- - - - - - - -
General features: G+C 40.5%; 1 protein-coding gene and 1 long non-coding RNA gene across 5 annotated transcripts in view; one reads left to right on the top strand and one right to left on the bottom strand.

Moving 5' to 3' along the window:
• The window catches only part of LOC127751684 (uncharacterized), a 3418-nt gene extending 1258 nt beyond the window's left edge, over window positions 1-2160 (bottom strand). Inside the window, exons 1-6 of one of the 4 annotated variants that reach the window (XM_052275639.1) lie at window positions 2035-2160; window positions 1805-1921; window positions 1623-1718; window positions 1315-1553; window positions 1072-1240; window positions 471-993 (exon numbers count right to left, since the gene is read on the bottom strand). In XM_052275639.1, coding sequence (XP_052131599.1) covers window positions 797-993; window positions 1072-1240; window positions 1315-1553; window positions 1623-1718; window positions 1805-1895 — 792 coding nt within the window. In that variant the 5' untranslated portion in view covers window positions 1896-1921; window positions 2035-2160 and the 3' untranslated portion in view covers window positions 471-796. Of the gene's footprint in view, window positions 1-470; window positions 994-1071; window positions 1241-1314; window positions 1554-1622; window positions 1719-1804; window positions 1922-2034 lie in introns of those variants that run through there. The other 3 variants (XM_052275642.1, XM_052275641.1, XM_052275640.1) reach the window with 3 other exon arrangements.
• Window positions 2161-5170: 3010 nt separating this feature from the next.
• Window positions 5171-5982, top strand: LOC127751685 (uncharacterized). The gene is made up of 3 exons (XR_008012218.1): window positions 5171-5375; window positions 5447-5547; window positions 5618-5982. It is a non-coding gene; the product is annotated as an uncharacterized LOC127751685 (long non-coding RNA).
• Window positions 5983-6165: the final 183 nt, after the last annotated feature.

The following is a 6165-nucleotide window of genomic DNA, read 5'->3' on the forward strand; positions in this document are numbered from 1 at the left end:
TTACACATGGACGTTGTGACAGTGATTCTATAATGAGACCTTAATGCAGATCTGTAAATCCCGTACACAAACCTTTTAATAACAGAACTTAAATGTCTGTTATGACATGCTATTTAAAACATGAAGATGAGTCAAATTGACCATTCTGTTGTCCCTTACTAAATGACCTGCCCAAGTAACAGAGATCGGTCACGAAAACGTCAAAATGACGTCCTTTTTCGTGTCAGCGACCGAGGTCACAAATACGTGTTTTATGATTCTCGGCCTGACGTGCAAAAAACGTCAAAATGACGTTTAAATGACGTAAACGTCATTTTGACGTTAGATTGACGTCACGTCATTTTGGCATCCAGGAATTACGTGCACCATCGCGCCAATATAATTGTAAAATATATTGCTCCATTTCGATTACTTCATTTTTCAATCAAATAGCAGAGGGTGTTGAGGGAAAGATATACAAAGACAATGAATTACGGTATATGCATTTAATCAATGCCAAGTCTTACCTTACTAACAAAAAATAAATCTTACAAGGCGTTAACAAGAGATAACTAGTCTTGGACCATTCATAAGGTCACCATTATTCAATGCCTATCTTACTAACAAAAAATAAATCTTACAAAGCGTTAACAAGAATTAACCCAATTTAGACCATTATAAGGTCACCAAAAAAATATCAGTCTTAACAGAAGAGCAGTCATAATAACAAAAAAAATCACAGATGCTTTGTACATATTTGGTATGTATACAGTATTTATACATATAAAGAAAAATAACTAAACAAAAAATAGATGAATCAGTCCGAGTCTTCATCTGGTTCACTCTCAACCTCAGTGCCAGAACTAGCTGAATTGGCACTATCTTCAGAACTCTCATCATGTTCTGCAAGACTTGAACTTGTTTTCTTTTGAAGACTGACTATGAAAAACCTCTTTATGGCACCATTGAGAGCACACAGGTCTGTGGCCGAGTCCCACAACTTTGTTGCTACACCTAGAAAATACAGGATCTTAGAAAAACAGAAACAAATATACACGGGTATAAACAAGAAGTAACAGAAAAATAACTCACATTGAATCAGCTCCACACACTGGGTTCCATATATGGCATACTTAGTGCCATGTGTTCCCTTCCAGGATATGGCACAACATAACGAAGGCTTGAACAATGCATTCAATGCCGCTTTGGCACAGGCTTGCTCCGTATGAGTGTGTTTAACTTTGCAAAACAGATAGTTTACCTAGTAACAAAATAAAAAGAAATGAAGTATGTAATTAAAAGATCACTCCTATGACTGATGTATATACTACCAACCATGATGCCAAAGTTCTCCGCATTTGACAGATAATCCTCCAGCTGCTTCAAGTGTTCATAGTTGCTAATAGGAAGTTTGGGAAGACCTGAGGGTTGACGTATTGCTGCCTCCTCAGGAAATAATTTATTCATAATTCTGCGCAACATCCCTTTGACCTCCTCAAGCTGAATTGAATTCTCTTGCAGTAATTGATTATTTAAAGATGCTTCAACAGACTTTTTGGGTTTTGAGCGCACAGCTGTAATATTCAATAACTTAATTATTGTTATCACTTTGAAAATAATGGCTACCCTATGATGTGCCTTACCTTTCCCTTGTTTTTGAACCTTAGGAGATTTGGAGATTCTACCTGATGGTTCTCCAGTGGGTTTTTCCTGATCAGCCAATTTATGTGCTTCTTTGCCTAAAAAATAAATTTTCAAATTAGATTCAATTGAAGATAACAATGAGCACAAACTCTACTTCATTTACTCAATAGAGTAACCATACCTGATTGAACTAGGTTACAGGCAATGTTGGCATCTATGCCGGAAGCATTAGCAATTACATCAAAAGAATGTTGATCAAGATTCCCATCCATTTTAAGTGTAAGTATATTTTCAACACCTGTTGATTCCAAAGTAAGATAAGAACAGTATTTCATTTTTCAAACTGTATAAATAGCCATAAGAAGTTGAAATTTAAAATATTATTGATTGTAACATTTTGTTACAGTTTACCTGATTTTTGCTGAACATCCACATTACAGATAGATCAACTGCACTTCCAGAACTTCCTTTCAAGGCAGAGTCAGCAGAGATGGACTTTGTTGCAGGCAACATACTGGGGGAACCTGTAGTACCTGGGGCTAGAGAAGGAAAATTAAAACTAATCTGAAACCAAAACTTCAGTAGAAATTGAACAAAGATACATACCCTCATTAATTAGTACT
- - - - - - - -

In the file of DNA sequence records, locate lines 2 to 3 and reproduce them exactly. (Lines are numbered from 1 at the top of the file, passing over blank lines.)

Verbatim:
Moving 5' to 3' along the window:
• The window catches only part of LOC127751684 (uncharacterized), a 3418-nt gene extending 1258 nt beyond the window's left edge, over window positions 1-2160 (bottom strand). Inside the window, exons 1-6 of one of the 4 annotated variants that reach the window (XM_052275639.1) lie at window positions 2035-2160; window positions 1805-1921; window positions 1623-1718; window positions 1315-1553; window positions 1072-1240; window positions 471-993 (exon numbers count right to left, since the gene is read on the bottom strand). In XM_052275639.1, coding sequence (XP_052131599.1) covers window positions 797-993; window positions 1072-1240; window positions 1315-1553; window positions 1623-1718; window positions 1805-1895 — 792 coding nt within the window. In that variant the 5' untranslated portion in view covers window positions 1896-1921; window positions 2035-2160 and the 3' untranslated portion in view covers window positions 471-796. Of the gene's footprint in view, window positions 1-470; window positions 994-1071; window positions 1241-1314; window positions 1554-1622; window positions 1719-1804; window positions 1922-2034 lie in introns of those variants that run through there. The other 3 variants (XM_052275642.1, XM_052275641.1, XM_052275640.1) reach the window with 3 other exon arrangements.